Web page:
Increasing numbers of people are taking the plunge and going self-employed, setting themselves up as sole traders or limited companies.
In today’s world where it is so easy for customers to make their dissatisfaction known, particularly through social media channels there is one advantage that these new small businesses have over their larger rivals – the ability to offer great customer service.
Very often, the person starting up the business is the expert and is the whole reason that people will ‘buy into’ the company particularly because they feel they can speak to that person rather than going through numerous different channels or a call centre.
We know this from experience as many people calling Office Answers for the first time to enquire about our phone answering and virtual receptionist services are pleasantly surprised to hear that it’s either myself or Ian answering their call.
After a decade of operating a small business and working with other SMEs, here’s what we’ve learnt about customer service:
- Promptness really counts when getting back to people, particularly in a climate where it has never been easier to bounce from one company to another to find the information or service you’re looking for.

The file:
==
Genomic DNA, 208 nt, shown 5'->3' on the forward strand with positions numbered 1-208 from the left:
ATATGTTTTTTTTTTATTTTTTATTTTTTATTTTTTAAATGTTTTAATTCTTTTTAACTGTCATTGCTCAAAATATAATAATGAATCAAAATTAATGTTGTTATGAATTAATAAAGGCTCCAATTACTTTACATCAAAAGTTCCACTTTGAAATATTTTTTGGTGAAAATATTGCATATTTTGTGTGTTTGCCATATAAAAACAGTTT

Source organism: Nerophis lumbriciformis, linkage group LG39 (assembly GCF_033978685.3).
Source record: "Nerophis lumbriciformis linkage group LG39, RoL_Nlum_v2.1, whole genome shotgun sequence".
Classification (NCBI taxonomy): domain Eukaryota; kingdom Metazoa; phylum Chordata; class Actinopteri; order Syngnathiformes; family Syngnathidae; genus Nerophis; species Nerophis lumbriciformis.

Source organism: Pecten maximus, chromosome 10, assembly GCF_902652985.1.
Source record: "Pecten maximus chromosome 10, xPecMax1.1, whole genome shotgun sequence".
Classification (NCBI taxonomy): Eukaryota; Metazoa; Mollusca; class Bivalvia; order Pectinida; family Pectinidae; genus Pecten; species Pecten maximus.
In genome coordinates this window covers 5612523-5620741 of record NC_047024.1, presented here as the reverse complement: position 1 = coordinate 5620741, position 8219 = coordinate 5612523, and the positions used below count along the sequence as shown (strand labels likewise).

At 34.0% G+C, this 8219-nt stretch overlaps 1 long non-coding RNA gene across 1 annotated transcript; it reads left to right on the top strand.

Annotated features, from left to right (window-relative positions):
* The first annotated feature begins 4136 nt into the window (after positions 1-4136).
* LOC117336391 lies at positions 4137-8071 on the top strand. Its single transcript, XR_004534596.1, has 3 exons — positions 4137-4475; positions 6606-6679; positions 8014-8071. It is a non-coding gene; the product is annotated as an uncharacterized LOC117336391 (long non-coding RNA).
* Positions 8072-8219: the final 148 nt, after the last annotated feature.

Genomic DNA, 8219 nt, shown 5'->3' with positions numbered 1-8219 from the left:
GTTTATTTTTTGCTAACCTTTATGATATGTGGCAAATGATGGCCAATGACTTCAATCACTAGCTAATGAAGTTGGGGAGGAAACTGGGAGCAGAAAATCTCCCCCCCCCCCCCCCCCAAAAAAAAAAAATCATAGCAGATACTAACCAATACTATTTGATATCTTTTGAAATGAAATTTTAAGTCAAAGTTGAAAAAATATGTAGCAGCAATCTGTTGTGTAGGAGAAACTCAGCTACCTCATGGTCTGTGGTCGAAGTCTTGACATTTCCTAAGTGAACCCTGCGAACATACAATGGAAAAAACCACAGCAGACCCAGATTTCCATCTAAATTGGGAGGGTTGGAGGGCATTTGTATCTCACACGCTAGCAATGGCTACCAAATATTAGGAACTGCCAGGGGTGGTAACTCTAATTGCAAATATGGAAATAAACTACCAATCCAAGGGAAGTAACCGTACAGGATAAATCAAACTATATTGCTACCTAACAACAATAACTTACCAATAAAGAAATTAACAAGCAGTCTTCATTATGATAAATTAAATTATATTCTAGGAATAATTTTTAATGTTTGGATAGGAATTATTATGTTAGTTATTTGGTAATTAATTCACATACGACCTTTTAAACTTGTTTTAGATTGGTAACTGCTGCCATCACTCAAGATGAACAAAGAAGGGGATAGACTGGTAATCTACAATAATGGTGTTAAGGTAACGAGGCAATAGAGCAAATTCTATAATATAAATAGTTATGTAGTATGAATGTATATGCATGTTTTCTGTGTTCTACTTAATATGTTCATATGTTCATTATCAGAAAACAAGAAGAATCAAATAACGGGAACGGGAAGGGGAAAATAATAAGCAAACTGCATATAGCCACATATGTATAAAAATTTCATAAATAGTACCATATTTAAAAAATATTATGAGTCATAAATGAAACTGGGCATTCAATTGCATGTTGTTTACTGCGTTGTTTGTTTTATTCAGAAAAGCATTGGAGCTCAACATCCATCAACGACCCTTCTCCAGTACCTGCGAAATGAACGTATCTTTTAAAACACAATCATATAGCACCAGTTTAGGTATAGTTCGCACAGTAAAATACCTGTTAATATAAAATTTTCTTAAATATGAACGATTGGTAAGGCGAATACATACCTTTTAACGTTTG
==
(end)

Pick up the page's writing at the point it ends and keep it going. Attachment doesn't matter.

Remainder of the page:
- There are times when people still really appreciate talking to somebody they trust. We’re not suggesting don’t take advantage of any technology that makes life easier but we’ve found that speaking to customers and building a rapport with them shows we care about their business which in-turn increases loyalty to us.
- The importance of keeping customers posted with a situation and give them a timeframe when you’re aiming to respond.
- The importance of being available even if you’re not. This kind of encapsulates all the points above. Put yourself in your customer’s position and then ask which comes across more professionally and which you’d prefer to experience:
– to leave a message on a mobile when you don’t know when you’re likely to hear back or know if you’ve dialled the correct number.
– listen to somebody taking a message on the company’s behalf who you know will act promptly and relay the information.